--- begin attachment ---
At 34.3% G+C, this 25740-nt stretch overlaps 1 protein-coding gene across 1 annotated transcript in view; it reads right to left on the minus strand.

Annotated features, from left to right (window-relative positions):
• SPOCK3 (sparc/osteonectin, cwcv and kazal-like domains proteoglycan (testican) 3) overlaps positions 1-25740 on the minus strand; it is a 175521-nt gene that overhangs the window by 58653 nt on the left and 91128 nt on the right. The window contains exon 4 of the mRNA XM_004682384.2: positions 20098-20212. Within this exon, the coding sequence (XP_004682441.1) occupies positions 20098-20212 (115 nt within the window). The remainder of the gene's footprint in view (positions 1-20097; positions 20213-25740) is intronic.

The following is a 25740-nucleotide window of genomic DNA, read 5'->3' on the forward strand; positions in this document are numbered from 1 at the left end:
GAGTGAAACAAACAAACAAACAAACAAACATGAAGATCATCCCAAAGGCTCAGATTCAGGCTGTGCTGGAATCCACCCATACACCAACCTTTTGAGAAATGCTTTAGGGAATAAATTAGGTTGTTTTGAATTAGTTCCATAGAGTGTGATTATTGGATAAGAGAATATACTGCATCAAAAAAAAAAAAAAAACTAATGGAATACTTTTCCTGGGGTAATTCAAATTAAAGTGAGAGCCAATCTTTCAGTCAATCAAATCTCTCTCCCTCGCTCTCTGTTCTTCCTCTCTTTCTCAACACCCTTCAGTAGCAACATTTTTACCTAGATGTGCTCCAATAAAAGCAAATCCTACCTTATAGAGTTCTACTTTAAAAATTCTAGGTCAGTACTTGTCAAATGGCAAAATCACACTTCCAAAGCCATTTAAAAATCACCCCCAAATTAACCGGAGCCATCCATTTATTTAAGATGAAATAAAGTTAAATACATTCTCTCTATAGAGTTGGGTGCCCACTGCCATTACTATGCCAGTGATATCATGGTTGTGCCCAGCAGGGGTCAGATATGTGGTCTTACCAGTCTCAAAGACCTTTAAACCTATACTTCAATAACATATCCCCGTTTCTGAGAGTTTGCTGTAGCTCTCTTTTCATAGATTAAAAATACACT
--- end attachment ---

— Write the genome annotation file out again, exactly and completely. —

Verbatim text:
At 34.3% G+C, this 25740-nt stretch overlaps 1 protein-coding gene across 1 annotated transcript in view; it reads right to left on the minus strand.

Annotated features, from left to right (window-relative positions):
• SPOCK3 (sparc/osteonectin, cwcv and kazal-like domains proteoglycan (testican) 3) overlaps positions 1-25740 on the minus strand; it is a 175521-nt gene that overhangs the window by 58653 nt on the left and 91128 nt on the right. The window contains exon 4 of the mRNA XM_004682384.2: positions 20098-20212. Within this exon, the coding sequence (XP_004682441.1) occupies positions 20098-20212 (115 nt within the window). The remainder of the gene's footprint in view (positions 1-20097; positions 20213-25740) is intronic.

The following is a 25740-nucleotide window of genomic DNA, read 5'->3' on the forward strand; positions in this document are numbered from 1 at the left end:
GAGTGAAACAAACAAACAAACAAACAAACATGAAGATCATCCCAAAGGCTCAGATTCAGGCTGTGCTGGAATCCACCCATACACCAACCTTTTGAGAAATGCTTTAGGGAATAAATTAGGTTGTTTTGAATTAGTTCCATAGAGTGTGATTATTGGATAAGAGAATATACTGCATCAAAAAAAAAAAAAAAACTAATGGAATACTTTTCCTGGGGTAATTCAAATTAAAGTGAGAGCCAATCTTTCAGTCAATCAAATCTCTCTCCCTCGCTCTCTGTTCTTCCTCTCTTTCTCAACACCCTTCAGTAGCAACATTTTTACCTAGATGTGCTCCAATAAAAGCAAATCCTACCTTATAGAGTTCTACTTTAAAAATTCTAGGTCAGTACTTGTCAAATGGCAAAATCACACTTCCAAAGCCATTTAAAAATCACCCCCAAATTAACCGGAGCCATCCATTTATTTAAGATGAAATAAAGTTAAATACATTCTCTCTATAGAGTTGGGTGCCCACTGCCATTACTATGCCAGTGATATCATGGTTGTGCCCAGCAGGGGTCAGATATGTGGTCTTACCAGTCTCAAAGACCTTTAAACCTATACTTCAATAACATATCCCCGTTTCTGAGAGTTTGCTGTAGCTCTCTTTTCATAGATTAAAAATACACT